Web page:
Godzilla is one of the most iconic characters to ever exist in the world and his presence has certainly been influential over the last many decades. The monster spawned tons of spin-offs and monster films that drew people to the movies to watch things get blown up and destroyed. At the core of Godzilla, is a message about nuclear weapons, as the original Godzilla was created when radiation affected a lizard after the bombing in Hiroshima. While the threats of nuclear warheads and radiation still exist, gone are the days of fake suits and wire stunts. Now, we have a truly impressive beast that’s sure to establish a gigantic presence.
In 1999, Joe Brody (Bryan Cranston) and his wife Sandra (Juliette Binoche) worked at a nuclear power plant in Japan that was recording strange seismic activity. During a check at the plant one day, a large earthquake hits and the plant is completely destroyed, killing Sandra in the process. From then on, Joe spent his life raising his son Ford (Aaron Taylor-Johnson) and searching for the truth about what really happened that day. Subsequently, a mining company created a disturbance in the Philippines and Monarch Co. scientist Dr. Ichiro Serizawa (Ken Watanabe) and his wife (Sally Hawkins) go to the site, only to discover the fossil of a large creature. They also discovered an active cocoon of some parasitic creature and the company took it to a quarantine zone to observe it for the next fifteen years.
Fifteen years later, Ford and his wife, Elle (Elizabeth Olsen), live in San Francisco with their son and Ford is just retiring from a tour overseas. When he gets a distressing call, Ford returns to Japan to seek out his father who believes he’s discovered something. The two, when checking the quarantine zone, are caught and taken to the old plant where a creature is being kept. When the creature is finished feeding on radiation, it bursts from its cocoon and flies away, creating disaster in its wake. The creature’s ability creates and electromagnetic pulse that renders any technology useless and any weapon or attempt to stop the creature fails. However, Dr. Serizawa is certain that the mystic “Godzilla”, a creature that served to restore balance in nature, can defeat this parasite before the lives of millions are lost. It’s until this “Godzilla” makes itself known, that anyone has an understanding of just how bad this situation could be.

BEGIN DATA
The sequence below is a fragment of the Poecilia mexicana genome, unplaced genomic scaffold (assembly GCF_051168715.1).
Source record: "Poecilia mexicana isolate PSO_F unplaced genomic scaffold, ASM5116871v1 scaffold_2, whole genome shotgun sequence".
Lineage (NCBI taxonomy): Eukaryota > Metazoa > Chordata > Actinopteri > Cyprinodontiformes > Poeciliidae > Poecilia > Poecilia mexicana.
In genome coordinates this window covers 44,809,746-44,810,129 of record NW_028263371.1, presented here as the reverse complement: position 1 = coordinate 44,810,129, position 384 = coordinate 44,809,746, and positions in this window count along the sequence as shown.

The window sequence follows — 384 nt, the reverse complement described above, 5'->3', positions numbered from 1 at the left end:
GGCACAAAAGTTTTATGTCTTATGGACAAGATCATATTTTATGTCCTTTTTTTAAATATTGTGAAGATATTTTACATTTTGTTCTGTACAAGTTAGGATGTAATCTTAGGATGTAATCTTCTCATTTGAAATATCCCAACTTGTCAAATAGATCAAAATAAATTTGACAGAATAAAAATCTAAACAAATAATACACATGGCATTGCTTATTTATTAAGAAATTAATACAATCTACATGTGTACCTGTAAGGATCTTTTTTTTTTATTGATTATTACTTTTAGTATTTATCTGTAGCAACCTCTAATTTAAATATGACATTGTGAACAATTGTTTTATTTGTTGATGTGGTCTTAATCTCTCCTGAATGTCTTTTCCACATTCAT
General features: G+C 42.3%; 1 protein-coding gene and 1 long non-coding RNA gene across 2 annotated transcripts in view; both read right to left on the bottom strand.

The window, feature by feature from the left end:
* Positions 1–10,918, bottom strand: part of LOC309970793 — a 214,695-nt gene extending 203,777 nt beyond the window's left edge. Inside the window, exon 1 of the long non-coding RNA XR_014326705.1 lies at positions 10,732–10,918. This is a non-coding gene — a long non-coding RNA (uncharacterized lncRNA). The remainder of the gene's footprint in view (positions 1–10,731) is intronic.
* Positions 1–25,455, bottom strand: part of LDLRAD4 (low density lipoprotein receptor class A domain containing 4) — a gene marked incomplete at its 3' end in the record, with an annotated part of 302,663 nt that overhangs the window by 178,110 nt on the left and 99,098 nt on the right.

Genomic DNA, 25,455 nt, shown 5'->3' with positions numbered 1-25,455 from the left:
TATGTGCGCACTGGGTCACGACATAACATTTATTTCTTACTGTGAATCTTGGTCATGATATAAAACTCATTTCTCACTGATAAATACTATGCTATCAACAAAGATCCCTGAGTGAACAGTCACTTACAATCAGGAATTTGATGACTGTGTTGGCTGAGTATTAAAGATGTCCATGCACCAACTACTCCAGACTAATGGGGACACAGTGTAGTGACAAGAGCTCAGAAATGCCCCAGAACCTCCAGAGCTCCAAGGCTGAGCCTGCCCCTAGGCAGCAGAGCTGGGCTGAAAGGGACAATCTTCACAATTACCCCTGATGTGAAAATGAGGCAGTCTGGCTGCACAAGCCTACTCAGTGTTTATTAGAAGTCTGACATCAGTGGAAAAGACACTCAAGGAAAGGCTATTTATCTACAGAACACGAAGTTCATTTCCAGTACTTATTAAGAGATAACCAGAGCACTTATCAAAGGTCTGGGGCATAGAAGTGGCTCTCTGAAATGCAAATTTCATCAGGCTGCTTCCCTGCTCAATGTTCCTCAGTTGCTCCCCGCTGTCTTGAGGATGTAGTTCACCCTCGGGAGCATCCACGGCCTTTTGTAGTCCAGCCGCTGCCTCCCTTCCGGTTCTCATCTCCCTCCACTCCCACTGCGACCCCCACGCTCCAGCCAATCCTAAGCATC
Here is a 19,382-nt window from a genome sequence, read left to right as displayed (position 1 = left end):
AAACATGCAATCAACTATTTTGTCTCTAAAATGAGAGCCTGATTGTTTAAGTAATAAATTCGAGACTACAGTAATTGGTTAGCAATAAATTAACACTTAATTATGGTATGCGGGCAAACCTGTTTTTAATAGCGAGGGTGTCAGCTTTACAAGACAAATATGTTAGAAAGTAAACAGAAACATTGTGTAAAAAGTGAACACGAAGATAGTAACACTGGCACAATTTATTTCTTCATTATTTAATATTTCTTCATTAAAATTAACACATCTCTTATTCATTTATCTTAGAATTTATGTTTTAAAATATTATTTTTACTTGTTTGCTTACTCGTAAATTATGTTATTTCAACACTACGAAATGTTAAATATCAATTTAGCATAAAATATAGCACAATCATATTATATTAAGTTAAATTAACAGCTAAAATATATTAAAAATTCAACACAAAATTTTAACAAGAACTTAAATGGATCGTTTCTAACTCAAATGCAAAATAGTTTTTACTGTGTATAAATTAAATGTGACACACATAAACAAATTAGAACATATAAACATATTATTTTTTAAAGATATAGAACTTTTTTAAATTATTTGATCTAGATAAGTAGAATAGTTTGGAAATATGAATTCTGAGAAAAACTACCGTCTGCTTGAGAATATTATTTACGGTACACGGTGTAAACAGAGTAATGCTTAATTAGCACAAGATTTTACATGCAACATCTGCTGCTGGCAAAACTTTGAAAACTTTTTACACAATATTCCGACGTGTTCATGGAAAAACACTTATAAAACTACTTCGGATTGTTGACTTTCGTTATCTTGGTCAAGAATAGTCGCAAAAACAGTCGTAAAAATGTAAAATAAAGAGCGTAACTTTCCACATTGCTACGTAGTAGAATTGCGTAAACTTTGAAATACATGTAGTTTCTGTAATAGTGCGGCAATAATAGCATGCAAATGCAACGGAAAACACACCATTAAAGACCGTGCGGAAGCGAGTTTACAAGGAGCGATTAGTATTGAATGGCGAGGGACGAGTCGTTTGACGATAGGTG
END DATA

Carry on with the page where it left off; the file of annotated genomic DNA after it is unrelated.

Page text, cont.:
Godzilla is going to meet and exceed a lot of people’s expectations, but it may also befuddle some people. By no means is this film bad. It’s just not. However, it may be misconstrued, as it’s a Godzilla film that resembles the original Toho Godzilla films and places them in a modern and realistic setting. The world that is created in this film is one bustling with mythology and nature and the laws of nature play a large role in it. Man can only do and control so much and that’s more than evident, as even our best weapons couldn’t kill the “King of the Monsters”.
Director Gareth Edwards landed this Godzilla gig after his suspenseful indie Sci-Fi thriller, Monsters. Edwards’ ability to build suspense and build a grand scale for his characters to exist is what keeps you invested in this film and looking forward to the next sequence. Edwards’, rather than showing you Godzilla in his full size from the get-go, teases with quick shots of Godzilla and we often only catch a glimpse of the monster that’s ravaging a city. You never get a clear idea of this creature’s monstrous size, that is until Edwards’ gives you what you want in a wide-angle shot and it makes your jaw hit the floor. All the smoke and mirror effects only heighten your anticipation of seeing the creature in action and Edwards’ certainly exceeds your standards. He also provides some of the most beautiful and picturesque shots in a film as of late and there are many awe-inspiring moments.